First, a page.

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High-Cost Patients and Preventable Spending: A Population-Based Study

Claire de Oliveira, Joyce Cheng, Kelvin Chan, Craig C. Earle, Murray Krahn, and Nicole Mittmann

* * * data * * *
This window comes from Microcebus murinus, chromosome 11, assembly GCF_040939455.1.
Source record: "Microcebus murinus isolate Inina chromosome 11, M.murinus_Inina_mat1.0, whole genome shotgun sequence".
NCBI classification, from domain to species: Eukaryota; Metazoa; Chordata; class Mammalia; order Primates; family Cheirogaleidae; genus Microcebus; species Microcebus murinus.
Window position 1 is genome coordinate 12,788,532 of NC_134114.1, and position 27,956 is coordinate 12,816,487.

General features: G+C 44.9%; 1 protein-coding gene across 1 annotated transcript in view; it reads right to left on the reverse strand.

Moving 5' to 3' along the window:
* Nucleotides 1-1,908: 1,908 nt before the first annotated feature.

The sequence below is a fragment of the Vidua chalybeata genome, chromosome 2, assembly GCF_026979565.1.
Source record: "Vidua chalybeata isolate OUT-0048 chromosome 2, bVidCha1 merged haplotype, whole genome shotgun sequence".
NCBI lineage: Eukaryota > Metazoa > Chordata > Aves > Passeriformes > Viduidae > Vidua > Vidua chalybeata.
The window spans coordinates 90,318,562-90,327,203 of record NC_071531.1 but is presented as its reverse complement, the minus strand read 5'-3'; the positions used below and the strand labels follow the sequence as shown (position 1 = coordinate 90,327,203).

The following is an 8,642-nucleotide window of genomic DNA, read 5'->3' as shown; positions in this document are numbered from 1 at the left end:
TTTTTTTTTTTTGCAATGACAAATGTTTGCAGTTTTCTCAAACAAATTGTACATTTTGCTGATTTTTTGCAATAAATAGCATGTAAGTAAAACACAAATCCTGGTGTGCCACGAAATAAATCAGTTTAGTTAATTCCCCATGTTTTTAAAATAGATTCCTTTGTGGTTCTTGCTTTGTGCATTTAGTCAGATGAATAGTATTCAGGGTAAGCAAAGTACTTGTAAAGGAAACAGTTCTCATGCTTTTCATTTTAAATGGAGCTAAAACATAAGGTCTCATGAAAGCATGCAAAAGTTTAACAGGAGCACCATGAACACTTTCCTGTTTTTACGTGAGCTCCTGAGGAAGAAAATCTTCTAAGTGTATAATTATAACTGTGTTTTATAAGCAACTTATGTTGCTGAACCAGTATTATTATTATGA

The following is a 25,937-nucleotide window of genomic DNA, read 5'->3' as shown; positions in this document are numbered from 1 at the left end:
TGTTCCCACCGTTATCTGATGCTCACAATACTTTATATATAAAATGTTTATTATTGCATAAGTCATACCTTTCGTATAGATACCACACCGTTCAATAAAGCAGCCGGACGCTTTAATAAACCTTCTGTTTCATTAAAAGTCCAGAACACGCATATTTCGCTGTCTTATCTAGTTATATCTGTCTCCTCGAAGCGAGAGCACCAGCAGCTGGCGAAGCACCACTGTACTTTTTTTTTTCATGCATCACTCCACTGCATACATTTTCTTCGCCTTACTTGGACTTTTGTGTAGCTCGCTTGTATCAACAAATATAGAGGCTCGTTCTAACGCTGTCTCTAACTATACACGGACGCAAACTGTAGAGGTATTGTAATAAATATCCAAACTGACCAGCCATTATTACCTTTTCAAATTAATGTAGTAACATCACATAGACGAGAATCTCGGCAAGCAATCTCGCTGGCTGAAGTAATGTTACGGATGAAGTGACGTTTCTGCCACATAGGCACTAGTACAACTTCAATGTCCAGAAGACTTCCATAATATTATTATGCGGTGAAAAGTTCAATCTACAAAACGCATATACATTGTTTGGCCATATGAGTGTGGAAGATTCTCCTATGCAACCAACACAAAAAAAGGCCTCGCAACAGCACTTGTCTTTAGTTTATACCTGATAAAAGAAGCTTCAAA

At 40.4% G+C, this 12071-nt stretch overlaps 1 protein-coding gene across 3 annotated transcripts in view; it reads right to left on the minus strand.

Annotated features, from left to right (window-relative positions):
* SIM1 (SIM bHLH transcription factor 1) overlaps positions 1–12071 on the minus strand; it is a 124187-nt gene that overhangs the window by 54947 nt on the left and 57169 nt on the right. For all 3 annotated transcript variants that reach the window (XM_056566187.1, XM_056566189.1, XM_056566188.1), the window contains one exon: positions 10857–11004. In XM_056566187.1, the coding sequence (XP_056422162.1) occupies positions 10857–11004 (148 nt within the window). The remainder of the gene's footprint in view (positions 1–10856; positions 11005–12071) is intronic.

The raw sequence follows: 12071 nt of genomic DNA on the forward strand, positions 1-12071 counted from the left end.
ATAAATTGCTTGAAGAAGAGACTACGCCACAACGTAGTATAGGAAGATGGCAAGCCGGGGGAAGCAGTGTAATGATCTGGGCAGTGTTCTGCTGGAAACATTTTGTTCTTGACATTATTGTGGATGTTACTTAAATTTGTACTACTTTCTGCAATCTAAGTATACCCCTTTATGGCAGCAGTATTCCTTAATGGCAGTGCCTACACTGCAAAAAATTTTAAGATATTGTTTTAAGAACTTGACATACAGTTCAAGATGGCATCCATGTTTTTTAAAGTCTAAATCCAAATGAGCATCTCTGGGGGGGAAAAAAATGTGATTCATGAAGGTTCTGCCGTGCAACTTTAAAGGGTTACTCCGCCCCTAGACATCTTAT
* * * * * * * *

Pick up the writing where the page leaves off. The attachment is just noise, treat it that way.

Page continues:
Background: Although high-cost (HC) patients make up a small proportion of patients, they account for most health system costs. However, little is known about HC patients with cancer or whether some of their care could potentially be prevented. This analysis sought to characterize HC patients with cancer and quantify the costs of preventable acute care (emergency department visits and inpatient hospitalizations). Methods: This analysis examined a population-based sample of all HC patients in Ontario in 2013. HC patients were defined as those above the 90th percentile of the cost distribution; all other patients were defined as non–high-cost (NHC). Patients with cancer were identified through the Ontario Cancer Registry. Sociodemographic and clinical characteristics were examined and the costs of preventable acute care for both groups by category of visit/condition were estimated using validated algorithms. Results: Compared with NHC patients with cancer (n=369,422), HC patients with cancer (n=187,770) were older (mean age 70 vs 65 years), more likely to live in low-income neighborhoods (19% vs 16%), sicker, and more likely to live in long-term care homes (8% vs 0%). Although most patients from both cohorts tended to be diagnosed with breast, prostate, or colorectal cancer, those with multiple myeloma or pancreatic or liver cancers were overrepresented among the HC group. Moreover, HC patients were more likely to have advanced cancer at diagnosis and be in the initial or terminal phase of treatment compared with NHC patients. Among HC patients with cancer, 9% of spending stemmed from potentially preventable/avoidable acute care, whereas for NHC patients, this spending was approximately 30%. Conclusions: HC patients with cancer are a unique subpopulation. Given the type of care they receive, there seems to be limited scope to prevent acute care spending among this patient group. To reduce costs, other strategies, such as making hospital care more efficient and generating less costly encounters involving chemotherapy, should be explored.